Re: RFC: [2.6 patch] disallow modular IPv6
From: Theodore Ts'o
Date: Tue Sep 30 2003 - 09:39:23 EST
On Tue, Sep 30, 2003 at 09:26:38AM +0100, David Woodhouse wrote:
> > The suggestions I see do nothing to enhance the kernel tree as it currently
> > stands. If you wish to prevent the kernel image from changing due to
> > out-of-tree modules being built, fine, but don't impose this restriction
> > upon in-kernel modules.
> It's a matter of taste. As I said, it's your right to disagree.
> Some time during 2.7 I'm sure one of the many people who agree with
> Adrian and myself will send patches to Linus and he'll get to arbitrate.
FWIW, I agree with Dave. Most of the time, enabling a device driver
won't cause the core kernel to change, sure.
However, there will be cases (such as enabling wireless ethernet
drivers as modules, for example) where in order to support those
modules, some new core kernel infrastructure will need to be enabled.
Now, there are a couple of ways ways you can handle this. One is that
the core infrastructure could have its own CONFIG_infrastructure
boolean, and if that symbol is 'no', then you won't be able to build
those modules until you recompile the base kernel with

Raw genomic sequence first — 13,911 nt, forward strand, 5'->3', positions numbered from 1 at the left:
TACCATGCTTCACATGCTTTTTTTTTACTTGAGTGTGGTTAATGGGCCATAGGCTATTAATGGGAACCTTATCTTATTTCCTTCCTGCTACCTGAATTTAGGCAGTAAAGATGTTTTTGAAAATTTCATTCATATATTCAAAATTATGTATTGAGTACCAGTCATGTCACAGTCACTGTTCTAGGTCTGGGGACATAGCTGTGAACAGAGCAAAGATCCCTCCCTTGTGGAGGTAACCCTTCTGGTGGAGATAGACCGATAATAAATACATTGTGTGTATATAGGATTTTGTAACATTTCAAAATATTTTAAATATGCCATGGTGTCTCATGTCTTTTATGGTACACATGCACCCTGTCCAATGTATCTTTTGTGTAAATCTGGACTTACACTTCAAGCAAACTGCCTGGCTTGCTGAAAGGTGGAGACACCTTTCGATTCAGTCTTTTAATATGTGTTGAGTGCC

CONFIG_infrastructure. Another is that you can make enabling any one
of the device driver modules "automatically" enable inclusion of the
base core infrastructure.
It then all boils down to tradeoffs and aesthetics. By making
CONFIG_infrastructure explicit, it makes it more clear what is going
on --- but if it is defaulted on, or if you require that whatever is
under the CONFIG_infrastructure ifdef is always compiled in, then that
way leads to kernel boot. But if it is defaulted off, then the user
will be forced to recompile the kernel anyway, before he/she can
enable the kernel module in question. Including CONFIG_infrastructure
explicitly also makes the kernel build process more complex, and can
also make life more confusing to the user --- the question about
whether or not you can build a particular device driver won't even
appear until the user enables CONFIG_infrastructure, and the user may
have a really hard time figuring out that CONFIG_infrastructure is the
way to make a particular device driver appear.
For that reason, I tend to prefer the approach of simply enabling a
device driver, and then letting that force a change in the base kernel
to include any necessary base infrastructure in the kernel if
necessary. It's simpler from a configuration perspective. And if the
user types "make modules" after making such a change, ideally the
build system should warn the user that it will be necessary to rebuild
the base kernel before it can build the module.
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